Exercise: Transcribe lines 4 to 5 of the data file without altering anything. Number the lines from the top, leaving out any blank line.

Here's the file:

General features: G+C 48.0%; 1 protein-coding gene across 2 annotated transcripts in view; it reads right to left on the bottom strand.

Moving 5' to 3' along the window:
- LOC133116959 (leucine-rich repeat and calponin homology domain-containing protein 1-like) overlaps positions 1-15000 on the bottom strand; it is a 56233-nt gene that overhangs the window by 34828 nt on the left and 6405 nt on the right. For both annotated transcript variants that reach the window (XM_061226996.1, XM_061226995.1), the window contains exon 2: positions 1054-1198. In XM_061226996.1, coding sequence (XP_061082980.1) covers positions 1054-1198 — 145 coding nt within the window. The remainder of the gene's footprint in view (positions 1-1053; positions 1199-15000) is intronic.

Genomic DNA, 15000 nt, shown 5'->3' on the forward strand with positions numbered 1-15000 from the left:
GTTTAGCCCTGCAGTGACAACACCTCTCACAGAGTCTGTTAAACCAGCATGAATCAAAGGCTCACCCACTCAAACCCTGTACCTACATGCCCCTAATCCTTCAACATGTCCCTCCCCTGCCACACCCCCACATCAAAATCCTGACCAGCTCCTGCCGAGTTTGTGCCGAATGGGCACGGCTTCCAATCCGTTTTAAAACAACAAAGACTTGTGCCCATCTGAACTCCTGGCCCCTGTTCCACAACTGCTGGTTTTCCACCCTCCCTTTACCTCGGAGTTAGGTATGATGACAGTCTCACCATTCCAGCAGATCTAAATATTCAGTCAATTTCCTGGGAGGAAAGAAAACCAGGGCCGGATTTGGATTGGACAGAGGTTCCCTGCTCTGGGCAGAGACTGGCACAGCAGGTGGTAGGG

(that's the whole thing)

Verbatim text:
Genomic DNA, 15000 nt, shown 5'->3' on the forward strand with positions numbered 1-15000 from the left:
GTTTAGCCCTGCAGTGACAACACCTCTCACAGAGTCTGTTAAACCAGCATGAATCAAAGGCTCACCCACTCAAACCCTGTACCTACATGCCCCTAATCCTTCAACATGTCCCTCCCCTGCCACACCCCCACATCAAAATCCTGACCAGCTCCTGCCGAGTTTGTGCCGAATGGGCACGGCTTCCAATCCGTTTTAAAACAACAAAGACTTGTGCCCATCTGAACTCCTGGCCCCTGTTCCACAACTGCTGGTTTTCCACCCTCCCTTTACCTCGGAGTTAGGTATGATGACAGTCTCACCATTCCAGCAGATCTAAATATTCAGTCAATTTCCTGGGAGGAAAGAAAACCAGGGCCGGATTTGGATTGGACAGAGGTTCCCTGCTCTGGGCAGAGACTGGCACAGCAGGTGGTAGGG